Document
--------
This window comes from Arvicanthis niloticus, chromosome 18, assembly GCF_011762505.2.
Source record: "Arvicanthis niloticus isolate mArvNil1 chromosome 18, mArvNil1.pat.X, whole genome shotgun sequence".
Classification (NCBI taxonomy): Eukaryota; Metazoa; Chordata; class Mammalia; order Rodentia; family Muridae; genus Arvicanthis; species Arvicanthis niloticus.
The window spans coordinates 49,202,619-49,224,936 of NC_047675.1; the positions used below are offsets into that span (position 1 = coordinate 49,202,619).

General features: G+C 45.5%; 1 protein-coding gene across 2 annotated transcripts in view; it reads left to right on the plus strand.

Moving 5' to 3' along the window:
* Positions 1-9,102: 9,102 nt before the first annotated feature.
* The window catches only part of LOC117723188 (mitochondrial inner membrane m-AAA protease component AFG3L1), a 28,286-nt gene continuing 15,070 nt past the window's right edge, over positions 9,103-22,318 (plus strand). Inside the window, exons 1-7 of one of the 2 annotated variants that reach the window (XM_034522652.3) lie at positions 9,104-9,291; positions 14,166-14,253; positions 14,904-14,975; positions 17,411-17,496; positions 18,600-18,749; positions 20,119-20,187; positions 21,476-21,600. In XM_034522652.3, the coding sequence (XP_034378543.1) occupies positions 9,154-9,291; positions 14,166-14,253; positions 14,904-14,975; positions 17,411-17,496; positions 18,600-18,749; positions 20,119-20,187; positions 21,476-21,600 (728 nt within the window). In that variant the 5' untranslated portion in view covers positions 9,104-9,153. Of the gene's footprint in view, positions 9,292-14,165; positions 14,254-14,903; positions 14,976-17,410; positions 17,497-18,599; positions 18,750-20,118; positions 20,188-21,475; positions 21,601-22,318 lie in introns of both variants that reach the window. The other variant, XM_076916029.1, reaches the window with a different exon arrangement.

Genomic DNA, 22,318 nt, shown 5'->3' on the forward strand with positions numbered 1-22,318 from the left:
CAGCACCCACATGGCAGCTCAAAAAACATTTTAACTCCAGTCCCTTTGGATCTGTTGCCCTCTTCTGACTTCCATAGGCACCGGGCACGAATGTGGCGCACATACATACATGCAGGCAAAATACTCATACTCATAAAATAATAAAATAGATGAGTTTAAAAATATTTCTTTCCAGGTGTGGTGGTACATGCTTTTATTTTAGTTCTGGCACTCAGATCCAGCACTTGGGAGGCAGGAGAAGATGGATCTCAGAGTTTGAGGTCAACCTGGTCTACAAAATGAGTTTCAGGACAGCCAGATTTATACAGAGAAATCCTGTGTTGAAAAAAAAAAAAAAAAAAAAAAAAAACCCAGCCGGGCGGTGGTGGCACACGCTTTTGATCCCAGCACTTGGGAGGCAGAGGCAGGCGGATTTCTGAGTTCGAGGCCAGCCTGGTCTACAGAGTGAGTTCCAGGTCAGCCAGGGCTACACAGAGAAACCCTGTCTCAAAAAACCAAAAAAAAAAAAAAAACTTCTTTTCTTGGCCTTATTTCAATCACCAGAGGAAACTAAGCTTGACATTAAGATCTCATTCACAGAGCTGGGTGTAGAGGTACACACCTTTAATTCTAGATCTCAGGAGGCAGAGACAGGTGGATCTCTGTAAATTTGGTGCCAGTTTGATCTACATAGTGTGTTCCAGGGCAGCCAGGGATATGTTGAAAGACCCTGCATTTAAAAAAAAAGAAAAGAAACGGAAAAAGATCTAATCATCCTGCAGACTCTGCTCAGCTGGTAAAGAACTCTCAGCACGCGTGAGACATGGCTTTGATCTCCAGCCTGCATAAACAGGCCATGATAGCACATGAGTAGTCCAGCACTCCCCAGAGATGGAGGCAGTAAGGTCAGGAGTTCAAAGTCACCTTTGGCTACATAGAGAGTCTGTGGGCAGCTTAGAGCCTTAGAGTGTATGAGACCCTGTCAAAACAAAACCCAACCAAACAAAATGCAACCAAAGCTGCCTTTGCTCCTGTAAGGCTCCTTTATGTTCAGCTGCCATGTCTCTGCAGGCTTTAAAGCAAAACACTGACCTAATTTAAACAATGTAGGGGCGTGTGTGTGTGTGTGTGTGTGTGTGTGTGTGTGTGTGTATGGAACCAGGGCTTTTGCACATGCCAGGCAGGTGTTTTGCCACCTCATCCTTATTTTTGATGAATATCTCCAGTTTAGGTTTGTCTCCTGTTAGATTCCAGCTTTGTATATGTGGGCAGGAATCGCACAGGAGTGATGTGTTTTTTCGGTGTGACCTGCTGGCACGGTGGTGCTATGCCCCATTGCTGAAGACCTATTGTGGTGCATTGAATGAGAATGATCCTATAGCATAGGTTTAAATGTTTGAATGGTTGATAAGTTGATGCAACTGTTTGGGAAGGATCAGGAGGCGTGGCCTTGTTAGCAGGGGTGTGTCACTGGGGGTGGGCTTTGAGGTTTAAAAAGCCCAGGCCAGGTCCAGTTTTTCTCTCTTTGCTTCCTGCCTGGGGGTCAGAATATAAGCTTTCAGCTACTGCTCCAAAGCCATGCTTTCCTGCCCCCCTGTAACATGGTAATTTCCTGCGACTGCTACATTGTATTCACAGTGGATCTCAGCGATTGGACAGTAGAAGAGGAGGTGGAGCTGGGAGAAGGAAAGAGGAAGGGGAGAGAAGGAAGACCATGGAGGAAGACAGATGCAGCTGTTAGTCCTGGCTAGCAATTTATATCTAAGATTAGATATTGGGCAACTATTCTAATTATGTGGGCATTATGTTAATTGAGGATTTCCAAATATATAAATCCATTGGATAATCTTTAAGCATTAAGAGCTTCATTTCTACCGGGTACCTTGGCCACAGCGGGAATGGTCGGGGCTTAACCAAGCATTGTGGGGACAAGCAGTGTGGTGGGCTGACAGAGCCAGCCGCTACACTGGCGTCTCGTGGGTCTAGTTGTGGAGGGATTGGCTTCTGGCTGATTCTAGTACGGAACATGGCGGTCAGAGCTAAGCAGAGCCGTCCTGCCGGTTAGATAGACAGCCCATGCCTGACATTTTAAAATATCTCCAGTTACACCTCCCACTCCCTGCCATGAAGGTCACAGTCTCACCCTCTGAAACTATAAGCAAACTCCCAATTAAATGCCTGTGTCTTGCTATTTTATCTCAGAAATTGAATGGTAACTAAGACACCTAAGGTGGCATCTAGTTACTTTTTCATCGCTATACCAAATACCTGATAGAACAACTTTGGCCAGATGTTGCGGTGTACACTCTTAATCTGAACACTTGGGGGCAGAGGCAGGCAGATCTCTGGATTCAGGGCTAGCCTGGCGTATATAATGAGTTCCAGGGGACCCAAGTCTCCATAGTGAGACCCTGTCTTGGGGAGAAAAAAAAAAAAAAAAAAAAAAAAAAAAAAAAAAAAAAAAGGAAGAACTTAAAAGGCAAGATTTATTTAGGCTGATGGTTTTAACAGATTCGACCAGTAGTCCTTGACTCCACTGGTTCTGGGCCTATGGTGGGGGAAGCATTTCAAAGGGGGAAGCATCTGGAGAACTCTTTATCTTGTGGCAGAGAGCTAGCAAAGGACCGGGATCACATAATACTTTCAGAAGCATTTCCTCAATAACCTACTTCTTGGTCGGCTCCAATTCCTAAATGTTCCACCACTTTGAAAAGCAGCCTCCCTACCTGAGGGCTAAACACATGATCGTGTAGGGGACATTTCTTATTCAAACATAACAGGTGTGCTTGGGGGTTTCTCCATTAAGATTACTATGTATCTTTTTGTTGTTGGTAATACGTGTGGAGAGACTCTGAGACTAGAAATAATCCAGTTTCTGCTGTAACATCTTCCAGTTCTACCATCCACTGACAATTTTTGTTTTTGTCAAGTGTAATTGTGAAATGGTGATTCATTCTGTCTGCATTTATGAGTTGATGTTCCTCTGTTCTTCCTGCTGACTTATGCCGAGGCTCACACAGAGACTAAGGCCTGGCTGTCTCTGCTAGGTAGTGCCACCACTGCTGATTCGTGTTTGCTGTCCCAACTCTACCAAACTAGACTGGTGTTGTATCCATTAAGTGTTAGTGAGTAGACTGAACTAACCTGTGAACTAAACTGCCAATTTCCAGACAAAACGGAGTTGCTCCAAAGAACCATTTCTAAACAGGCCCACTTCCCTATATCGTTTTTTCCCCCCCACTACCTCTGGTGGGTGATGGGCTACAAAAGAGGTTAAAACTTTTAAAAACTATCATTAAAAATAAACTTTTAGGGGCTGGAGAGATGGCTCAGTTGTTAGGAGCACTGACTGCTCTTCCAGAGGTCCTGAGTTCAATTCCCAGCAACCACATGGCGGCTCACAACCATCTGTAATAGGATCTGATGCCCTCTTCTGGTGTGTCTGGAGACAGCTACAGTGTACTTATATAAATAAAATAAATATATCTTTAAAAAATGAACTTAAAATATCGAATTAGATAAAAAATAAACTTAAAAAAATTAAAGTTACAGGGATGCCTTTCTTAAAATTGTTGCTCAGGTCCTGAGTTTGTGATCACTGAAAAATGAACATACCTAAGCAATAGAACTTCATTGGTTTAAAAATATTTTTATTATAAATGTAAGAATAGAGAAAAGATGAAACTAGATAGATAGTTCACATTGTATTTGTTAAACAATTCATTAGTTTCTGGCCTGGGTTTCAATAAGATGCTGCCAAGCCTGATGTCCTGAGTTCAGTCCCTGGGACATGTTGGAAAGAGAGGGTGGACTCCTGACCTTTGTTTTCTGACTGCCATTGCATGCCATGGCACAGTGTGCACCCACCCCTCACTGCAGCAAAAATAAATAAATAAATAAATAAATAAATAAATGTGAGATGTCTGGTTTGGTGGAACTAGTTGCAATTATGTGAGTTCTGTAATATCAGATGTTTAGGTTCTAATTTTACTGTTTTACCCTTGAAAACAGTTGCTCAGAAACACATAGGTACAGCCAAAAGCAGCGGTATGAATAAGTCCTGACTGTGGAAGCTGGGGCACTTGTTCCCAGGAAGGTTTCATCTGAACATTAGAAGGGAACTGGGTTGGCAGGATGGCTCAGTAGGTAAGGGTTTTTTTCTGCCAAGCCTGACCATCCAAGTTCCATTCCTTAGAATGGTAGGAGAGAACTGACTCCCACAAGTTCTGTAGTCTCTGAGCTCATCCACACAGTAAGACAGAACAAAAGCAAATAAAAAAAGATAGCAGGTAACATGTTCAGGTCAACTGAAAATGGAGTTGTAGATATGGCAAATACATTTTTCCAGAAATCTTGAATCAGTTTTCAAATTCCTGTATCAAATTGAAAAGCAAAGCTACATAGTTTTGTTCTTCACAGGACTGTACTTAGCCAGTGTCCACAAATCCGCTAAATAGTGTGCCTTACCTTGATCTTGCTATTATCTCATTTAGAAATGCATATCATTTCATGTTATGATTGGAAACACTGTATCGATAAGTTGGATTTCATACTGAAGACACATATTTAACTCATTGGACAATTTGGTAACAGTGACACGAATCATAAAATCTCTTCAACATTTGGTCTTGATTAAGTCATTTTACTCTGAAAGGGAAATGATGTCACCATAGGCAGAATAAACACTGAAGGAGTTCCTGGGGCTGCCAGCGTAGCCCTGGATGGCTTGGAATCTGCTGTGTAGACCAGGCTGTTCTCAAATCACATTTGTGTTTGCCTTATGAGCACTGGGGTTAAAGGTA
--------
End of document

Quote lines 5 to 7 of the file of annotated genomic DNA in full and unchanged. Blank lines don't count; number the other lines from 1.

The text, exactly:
General features: G+C 45.5%; 1 protein-coding gene across 2 annotated transcripts in view; it reads left to right on the plus strand.

Moving 5' to 3' along the window:
* Positions 1-9,102: 9,102 nt before the first annotated feature.